The sweet smell of pheromones has been
replaced by rotting flower bouquets and half-eaten boxes of candy.
The cards have been read, checked for the important Hallmark seals
and tossed out. Valentine’s Day is officially over. Men,
relax; the pressure to impress your wives, girlfriends, mothers,
etc. is over, until the ever-inane Sweetest Day arrives at least.
But we women still have a few more weeks to brag — oohing and
aahing over the gifts we received.

Laura Wong

Every year I celebrate the onset of Valentine’s with a
severe case of sarcasm and indifference. Although Valentine’s
Day is traditionally intended to commemorate the delight of
romance, society has misconstrued the holiday as an excuse for the
country to increase its gross domestic product; in other words,
corporate interests dipped in chocolate. According to the Greeting
Card Association, an estimated one billion Valentine’s cards
are sent each year, making it the second largest card-sending
holiday of the year, while the Society of American Florists
estimated 156 million roses were sold for Valentine’s Day in
2003. Thus a day of affection turns into a day of consumption, with
couples clamoring to prove their love in the form of Teddy bears
and candlelight dinners. The usual rule of thumb: The more you
spend, the more you love.

At this point I probably sound like the proverbial CSF —
cynical single female. For those who have never been so lucky as to
be single on Feb. 14, the CSF is the person who vehemently opposes
Valentine’s Day — a Valentine’s grinch of sorts,
who would rather have a root canal than down another one of those
trite candied hearts. But can you blame me? Society has conditioned
women in particular to gauge their self-image via this day, right
after birthdays and Christmas. If you do not receive any gifts with
especially hefty price tags, consider yourself worthless and in
need of improvement. Being giftless further negates your chances at
bragging rights. Contrary to popular notion, most women pay little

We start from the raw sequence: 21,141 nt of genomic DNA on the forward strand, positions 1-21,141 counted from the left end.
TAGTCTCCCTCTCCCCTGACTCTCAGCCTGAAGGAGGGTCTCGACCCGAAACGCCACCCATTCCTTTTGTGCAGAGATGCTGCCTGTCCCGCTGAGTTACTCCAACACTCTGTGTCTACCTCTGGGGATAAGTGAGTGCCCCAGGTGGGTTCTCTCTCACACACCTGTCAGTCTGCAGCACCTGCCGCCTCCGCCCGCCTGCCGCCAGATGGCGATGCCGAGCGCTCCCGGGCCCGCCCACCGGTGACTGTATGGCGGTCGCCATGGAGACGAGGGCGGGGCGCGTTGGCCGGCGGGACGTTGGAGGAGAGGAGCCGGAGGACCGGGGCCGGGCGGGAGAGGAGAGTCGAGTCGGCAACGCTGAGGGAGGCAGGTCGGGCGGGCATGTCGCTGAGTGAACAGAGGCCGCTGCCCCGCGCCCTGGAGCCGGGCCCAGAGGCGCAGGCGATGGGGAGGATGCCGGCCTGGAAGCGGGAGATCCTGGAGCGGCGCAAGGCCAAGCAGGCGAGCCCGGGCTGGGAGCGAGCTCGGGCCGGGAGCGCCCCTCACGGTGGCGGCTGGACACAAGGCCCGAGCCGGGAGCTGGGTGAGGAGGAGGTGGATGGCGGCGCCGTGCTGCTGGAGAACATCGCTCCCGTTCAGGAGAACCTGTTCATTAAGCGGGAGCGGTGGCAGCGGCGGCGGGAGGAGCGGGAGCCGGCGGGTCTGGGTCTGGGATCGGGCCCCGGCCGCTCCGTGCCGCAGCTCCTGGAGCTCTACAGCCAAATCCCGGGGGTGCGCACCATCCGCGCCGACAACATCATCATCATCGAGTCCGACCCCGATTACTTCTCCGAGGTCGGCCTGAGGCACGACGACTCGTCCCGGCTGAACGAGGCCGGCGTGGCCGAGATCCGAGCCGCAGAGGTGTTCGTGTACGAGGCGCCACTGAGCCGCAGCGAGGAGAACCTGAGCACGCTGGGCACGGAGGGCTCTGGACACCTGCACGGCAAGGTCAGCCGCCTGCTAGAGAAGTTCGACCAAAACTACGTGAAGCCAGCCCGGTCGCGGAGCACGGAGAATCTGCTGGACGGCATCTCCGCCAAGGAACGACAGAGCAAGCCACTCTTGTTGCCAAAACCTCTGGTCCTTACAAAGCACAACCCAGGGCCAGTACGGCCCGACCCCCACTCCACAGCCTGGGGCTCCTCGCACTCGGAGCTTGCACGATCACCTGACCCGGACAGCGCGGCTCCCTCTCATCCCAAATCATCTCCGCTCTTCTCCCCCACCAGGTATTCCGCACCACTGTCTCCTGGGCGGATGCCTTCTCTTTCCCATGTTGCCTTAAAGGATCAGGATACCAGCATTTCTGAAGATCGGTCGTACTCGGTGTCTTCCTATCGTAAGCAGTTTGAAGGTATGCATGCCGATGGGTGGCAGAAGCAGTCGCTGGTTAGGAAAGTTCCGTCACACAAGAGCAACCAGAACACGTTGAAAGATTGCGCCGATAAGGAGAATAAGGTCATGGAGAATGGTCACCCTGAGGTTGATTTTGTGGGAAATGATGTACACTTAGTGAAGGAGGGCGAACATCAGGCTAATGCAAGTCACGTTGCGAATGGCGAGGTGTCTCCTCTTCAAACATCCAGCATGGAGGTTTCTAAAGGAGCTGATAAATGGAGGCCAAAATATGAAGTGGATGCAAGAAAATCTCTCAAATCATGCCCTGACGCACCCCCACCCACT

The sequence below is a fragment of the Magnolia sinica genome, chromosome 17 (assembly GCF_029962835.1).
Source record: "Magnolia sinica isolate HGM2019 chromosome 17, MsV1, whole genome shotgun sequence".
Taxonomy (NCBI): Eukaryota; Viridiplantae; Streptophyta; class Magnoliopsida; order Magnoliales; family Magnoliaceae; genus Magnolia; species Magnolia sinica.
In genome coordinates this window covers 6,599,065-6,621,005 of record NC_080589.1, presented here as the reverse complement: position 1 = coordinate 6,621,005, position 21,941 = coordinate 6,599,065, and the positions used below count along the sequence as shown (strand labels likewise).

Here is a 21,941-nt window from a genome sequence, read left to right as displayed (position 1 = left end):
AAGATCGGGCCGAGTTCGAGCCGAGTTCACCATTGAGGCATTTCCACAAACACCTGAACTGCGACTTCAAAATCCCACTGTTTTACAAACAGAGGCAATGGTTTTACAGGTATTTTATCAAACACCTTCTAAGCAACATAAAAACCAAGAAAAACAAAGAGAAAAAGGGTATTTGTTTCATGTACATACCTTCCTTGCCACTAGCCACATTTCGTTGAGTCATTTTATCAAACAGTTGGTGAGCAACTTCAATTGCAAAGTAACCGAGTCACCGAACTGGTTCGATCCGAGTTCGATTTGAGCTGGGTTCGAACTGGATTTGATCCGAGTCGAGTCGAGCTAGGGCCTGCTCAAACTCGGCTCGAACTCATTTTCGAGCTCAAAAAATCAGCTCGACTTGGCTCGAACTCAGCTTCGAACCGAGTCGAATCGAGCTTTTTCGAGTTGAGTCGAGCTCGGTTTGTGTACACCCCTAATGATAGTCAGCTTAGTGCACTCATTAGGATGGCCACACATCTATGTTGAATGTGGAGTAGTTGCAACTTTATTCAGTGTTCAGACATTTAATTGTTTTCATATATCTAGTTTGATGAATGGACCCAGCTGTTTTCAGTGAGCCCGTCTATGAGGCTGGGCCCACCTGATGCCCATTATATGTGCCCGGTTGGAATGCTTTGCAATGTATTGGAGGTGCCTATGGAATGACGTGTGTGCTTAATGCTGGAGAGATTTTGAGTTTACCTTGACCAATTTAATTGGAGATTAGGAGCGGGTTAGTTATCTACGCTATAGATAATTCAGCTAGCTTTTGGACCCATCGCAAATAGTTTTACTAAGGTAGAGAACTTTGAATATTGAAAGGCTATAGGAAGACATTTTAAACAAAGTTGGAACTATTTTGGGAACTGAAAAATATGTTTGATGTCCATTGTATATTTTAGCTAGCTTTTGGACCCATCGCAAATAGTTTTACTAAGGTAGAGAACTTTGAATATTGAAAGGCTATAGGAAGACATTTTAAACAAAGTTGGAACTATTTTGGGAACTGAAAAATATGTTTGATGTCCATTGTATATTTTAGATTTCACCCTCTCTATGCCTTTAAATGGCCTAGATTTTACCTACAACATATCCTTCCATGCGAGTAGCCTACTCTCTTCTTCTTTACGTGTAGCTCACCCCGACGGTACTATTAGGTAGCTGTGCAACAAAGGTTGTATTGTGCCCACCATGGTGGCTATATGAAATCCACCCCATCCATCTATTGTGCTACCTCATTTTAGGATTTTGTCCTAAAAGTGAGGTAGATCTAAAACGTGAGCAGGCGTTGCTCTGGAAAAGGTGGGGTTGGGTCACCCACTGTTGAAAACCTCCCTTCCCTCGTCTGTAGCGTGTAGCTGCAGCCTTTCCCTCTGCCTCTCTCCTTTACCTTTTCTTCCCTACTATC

attention to the creativity or impetus behind a gift selection;
baubles or jewelry by Tiffany’s are steeped in cliché
and yet women yearn to receive them. This is because the real treat
of Valentine’s Day is not the present itself, but the element
of competition, comparing with girlfriends and obtaining the
coveted envy of others. It is not so much what is acquired as how
many people know about it. Why else do you think people are so
eager to receive flowers and gifts in the workplace?

Many bachelorettes do their utmost to escape the leprosy of
singleness, if even for one day. Every major female-oriented
publication boasts ideas for a dateless holiday. Some of the more
revolting suggestions: “Wallow in Self-Pity for One
Day” and the incomparable “Pretend You Have a Secret
Admirer: Send a dozen red roses to your workplace and sign the
card: ‘To the most beautiful woman in the world.’
You’ll feel so special and no one will be the wiser.” With
about 85 percent of all Valentine’s cards actually purchased
by women, the latter is more disgusting than improbable. Some
women, though, opt for a more noble approach. Instead of sending
gifts themselves, they beg men to do it for them. Many girls would
rather feverishly scroll through their cell phones and solicit the
most vapid men as dates — even if this entails suffering
through a terrible dinner and even worse conversation — than
spend a night alone.

There exists a profound paradox here. We as women pride
ourselves in being modern, more intelligent and autonomous than our
mothers. We do things for ourselves and not for men; you’ll
never catch us bare-foot and pregnant in the kitchen! Yet once a
year we tell feminism to take a respite and exchange our war cry
with superficiality and pathetic groveling; anything to avoid the
risk of being labeled a “dateless wonder.”

There is nothing innately wrong with exchanging affection with
loved ones on Valentine’s Day, but there is a problem when
actual love is replaced by an artificial display of love.
Valentine’s Day should be a time to commemorate special
relationships, not to upstage and marginalize others. If you choose
to, go ahead and celebrate with your mate, friends or even
yourself. But do so out of personal choice, not out of the pressure
to publicly consummate your love and your worth to the world.


Correction: It has been brought to my attention that my last
column lacked some information. When discussing Nobel Prize
nominations, I failed to mention that individuals other than those
on the Nobel Committee can make nominations (e.g. members of
national governments, international courts of law, and foreign
affairs leaders). The questionable President Bush and Tony Blair
nominations should be equally attributed to these people as well. I
apologize for any misunderstanding this may have caused.

Krishnamurthy can be reached at

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